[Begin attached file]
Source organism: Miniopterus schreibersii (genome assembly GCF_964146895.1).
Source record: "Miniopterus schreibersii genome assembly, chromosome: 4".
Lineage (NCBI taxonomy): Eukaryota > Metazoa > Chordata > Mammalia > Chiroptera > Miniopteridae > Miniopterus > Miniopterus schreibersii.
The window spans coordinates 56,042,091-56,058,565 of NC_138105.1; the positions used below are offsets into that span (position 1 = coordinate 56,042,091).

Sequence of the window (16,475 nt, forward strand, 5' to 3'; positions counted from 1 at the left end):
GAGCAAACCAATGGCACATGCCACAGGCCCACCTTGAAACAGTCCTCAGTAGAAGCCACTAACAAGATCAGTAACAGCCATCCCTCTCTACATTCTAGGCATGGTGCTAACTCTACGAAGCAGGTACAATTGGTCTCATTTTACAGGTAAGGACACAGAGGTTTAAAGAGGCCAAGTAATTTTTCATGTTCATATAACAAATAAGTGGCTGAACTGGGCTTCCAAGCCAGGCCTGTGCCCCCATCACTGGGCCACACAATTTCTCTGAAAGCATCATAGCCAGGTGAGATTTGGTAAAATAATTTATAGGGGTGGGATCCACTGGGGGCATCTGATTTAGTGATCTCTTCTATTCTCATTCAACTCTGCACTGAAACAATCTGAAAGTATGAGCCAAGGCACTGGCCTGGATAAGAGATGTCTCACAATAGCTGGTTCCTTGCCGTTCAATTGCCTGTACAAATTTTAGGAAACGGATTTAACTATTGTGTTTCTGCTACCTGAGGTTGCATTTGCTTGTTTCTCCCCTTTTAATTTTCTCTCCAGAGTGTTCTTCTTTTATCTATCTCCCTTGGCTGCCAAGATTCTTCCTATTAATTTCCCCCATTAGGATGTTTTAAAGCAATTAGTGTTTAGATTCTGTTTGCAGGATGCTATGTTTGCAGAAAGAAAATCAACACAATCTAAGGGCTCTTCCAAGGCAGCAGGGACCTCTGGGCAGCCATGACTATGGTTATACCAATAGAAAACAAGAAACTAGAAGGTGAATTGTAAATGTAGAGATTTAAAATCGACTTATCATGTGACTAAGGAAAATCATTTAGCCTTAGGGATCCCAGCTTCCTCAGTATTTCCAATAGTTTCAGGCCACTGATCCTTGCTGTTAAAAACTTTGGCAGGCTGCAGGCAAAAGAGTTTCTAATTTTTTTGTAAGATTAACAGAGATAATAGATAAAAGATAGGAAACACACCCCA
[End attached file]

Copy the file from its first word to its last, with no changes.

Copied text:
Source organism: Miniopterus schreibersii (genome assembly GCF_964146895.1).
Source record: "Miniopterus schreibersii genome assembly, chromosome: 4".
Lineage (NCBI taxonomy): Eukaryota > Metazoa > Chordata > Mammalia > Chiroptera > Miniopteridae > Miniopterus > Miniopterus schreibersii.
The window spans coordinates 56,042,091-56,058,565 of NC_138105.1; the positions used below are offsets into that span (position 1 = coordinate 56,042,091).

Sequence of the window (16,475 nt, forward strand, 5' to 3'; positions counted from 1 at the left end):
GAGCAAACCAATGGCACATGCCACAGGCCCACCTTGAAACAGTCCTCAGTAGAAGCCACTAACAAGATCAGTAACAGCCATCCCTCTCTACATTCTAGGCATGGTGCTAACTCTACGAAGCAGGTACAATTGGTCTCATTTTACAGGTAAGGACACAGAGGTTTAAAGAGGCCAAGTAATTTTTCATGTTCATATAACAAATAAGTGGCTGAACTGGGCTTCCAAGCCAGGCCTGTGCCCCCATCACTGGGCCACACAATTTCTCTGAAAGCATCATAGCCAGGTGAGATTTGGTAAAATAATTTATAGGGGTGGGATCCACTGGGGGCATCTGATTTAGTGATCTCTTCTATTCTCATTCAACTCTGCACTGAAACAATCTGAAAGTATGAGCCAAGGCACTGGCCTGGATAAGAGATGTCTCACAATAGCTGGTTCCTTGCCGTTCAATTGCCTGTACAAATTTTAGGAAACGGATTTAACTATTGTGTTTCTGCTACCTGAGGTTGCATTTGCTTGTTTCTCCCCTTTTAATTTTCTCTCCAGAGTGTTCTTCTTTTATCTATCTCCCTTGGCTGCCAAGATTCTTCCTATTAATTTCCCCCATTAGGATGTTTTAAAGCAATTAGTGTTTAGATTCTGTTTGCAGGATGCTATGTTTGCAGAAAGAAAATCAACACAATCTAAGGGCTCTTCCAAGGCAGCAGGGACCTCTGGGCAGCCATGACTATGGTTATACCAATAGAAAACAAGAAACTAGAAGGTGAATTGTAAATGTAGAGATTTAAAATCGACTTATCATGTGACTAAGGAAAATCATTTAGCCTTAGGGATCCCAGCTTCCTCAGTATTTCCAATAGTTTCAGGCCACTGATCCTTGCTGTTAAAAACTTTGGCAGGCTGCAGGCAAAAGAGTTTCTAATTTTTTTGTAAGATTAACAGAGATAATAGATAAAAGATAGGAAACACACCCCA